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Measuring resistance in micro-ohms range

17 Jan 2013  | Moshe Gerstenhaber, Mark Champion

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Numerous applications require the measurement of very low resistances, including but not limited to fuse integrity analysis, relay characterisation, and superconductor evaluation. There is a wide range of commercially available equipment designed for this task, but these units are prohibitively expensive and cannot be practically integrated into many applications outside the laboratory. A common low-cost and compact method of measuring resistance is to inject a known dc current into the unknown resistor, measure the resulting voltage and calculate the resistance using Ohm's law. Unfortunately, for very low resistances, the current required to generate a voltage sufficiently distinguishable from the surrounding noise becomes impractically large.

Figure 1: The AD8253 is configured in transparent gain mode, allowing the gain to be manually set by the user according to Table 1.

Figure 1 is a schematic of a complete, low-cost, software-programmable lock-in amplifier designed to measure resistances in the micro-Ohm range. An ac voltage is generated by switching current into the unknown resistance. The 1 mA current pulse is generated by using an analogue switch (ADG436) to alternately apply 10V (from the ADR01 precision reference) and ground to the series connection of 10 kΩ and the unknown resistance. The resulting ac voltage, which is imperceptibly small, is then applied to an AD8228 instrumentation amplifier configured in a gain of 100. The low noise of the AD8228 make it well-suited for a first gain stage. Following the AD8228 is an AD8253 software-programmable gain instrumentation amplifier which can be configured in gains of 1, 10, 100, or 1000 depending on the size of the resistance being measured. In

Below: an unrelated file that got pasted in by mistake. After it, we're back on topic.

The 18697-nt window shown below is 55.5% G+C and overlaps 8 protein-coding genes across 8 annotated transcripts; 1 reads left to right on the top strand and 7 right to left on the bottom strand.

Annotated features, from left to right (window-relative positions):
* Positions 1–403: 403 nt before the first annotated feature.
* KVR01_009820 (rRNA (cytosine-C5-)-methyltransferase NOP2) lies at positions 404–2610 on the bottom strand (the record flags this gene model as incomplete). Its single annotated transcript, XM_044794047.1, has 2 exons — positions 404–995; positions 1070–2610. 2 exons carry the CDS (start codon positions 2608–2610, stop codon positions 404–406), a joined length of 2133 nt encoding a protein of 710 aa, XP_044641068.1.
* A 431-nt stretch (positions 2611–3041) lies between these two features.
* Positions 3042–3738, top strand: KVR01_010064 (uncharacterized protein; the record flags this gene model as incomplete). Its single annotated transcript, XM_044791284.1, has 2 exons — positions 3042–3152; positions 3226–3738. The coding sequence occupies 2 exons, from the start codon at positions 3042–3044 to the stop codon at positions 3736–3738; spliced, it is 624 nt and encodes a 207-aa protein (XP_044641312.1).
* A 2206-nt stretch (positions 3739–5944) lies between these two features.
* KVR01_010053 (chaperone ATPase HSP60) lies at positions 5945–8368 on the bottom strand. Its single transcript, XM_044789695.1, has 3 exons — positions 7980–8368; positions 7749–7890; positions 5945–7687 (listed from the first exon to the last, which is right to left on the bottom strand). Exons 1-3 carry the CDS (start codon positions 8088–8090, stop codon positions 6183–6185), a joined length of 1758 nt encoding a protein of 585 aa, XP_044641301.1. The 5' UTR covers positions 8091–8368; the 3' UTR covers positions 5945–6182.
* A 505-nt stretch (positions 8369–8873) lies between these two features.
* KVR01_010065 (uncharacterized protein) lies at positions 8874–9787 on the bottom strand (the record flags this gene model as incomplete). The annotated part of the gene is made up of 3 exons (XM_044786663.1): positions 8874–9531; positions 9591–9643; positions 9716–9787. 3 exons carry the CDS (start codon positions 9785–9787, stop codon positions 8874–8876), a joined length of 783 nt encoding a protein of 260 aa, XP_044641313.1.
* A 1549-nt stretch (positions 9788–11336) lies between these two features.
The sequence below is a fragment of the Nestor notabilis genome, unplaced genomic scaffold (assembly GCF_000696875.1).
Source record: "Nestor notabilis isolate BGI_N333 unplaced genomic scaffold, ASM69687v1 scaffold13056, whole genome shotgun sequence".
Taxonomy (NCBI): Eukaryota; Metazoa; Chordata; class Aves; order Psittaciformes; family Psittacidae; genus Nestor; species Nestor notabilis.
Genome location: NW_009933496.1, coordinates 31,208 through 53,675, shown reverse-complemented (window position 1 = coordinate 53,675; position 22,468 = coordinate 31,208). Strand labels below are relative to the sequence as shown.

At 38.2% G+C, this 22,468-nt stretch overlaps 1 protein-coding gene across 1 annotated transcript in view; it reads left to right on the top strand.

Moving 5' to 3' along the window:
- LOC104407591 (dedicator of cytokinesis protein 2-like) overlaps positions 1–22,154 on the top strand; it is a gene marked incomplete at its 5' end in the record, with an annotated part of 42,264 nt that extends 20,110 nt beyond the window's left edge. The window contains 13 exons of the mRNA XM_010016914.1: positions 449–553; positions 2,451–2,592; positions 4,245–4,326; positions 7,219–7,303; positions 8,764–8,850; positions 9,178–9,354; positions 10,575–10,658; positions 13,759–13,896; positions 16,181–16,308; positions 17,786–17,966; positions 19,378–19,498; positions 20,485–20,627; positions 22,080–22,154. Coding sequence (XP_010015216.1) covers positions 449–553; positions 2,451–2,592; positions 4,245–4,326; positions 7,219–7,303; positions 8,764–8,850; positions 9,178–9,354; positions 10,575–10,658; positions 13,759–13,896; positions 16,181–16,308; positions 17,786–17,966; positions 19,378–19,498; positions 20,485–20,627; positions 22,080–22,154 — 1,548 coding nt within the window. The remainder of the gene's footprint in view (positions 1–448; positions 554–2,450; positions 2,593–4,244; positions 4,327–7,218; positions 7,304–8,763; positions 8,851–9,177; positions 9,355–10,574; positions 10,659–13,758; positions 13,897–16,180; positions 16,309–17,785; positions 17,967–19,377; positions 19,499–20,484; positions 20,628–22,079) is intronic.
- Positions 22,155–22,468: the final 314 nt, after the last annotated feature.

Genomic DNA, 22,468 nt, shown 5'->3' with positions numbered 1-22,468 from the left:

figure 1, the AD8253 is configured in transparent gain mode, allowing the gain to be manually set by the user according to table 1. The system gain is extremely stable over temperature due to the low gain drift of the AD8228 and AD8253. To extract its amplitude information, a balanced demodulator (AD630) synchronously rectifies the amplified signal. An active three-pole low-pass filter using an AD820 then rejects all out-of-band frequencies, while passing the in-band signal of interest with a transfer function of 50 mV/mΩ at maximum system gain.

The system is completely self-contained, and the user only needs to provide a ±15V supply. A 1kHz oscillator, constructed from common low-cost digital ICs, creates the CLK signal that controls the excitation and demodulation sections of the system, where the 5V supply for these ICs is obtained from the 15V rail using an ADR5045 shunt regulator.

Figure 2: The output voltage of the system for various lengths of 18 AWG copper wire has a resistance of 213.58µΩ/cm, as measured in the laboratory.

The output voltage of the system is linear over the entire range as can be seen above in figure 2.

Figure 3: The measurement error of the system, where the noise in the curve is due to the human error in placing the measurement leads, and the slope of the curve is due to a slight system gain error.

Figure 4: The linearity of the system is demonstrated by the output voltage of the system as the measurement leads are placed across 1, 2, 4, 8, and 16 cm lengths of wire.

The linearity of the system is further demonstrated by figure 4.

About the authors
Moshe Gerstenhaber and Mark Champion are from Analog Devices.

To download the PDF version of this article, click here.




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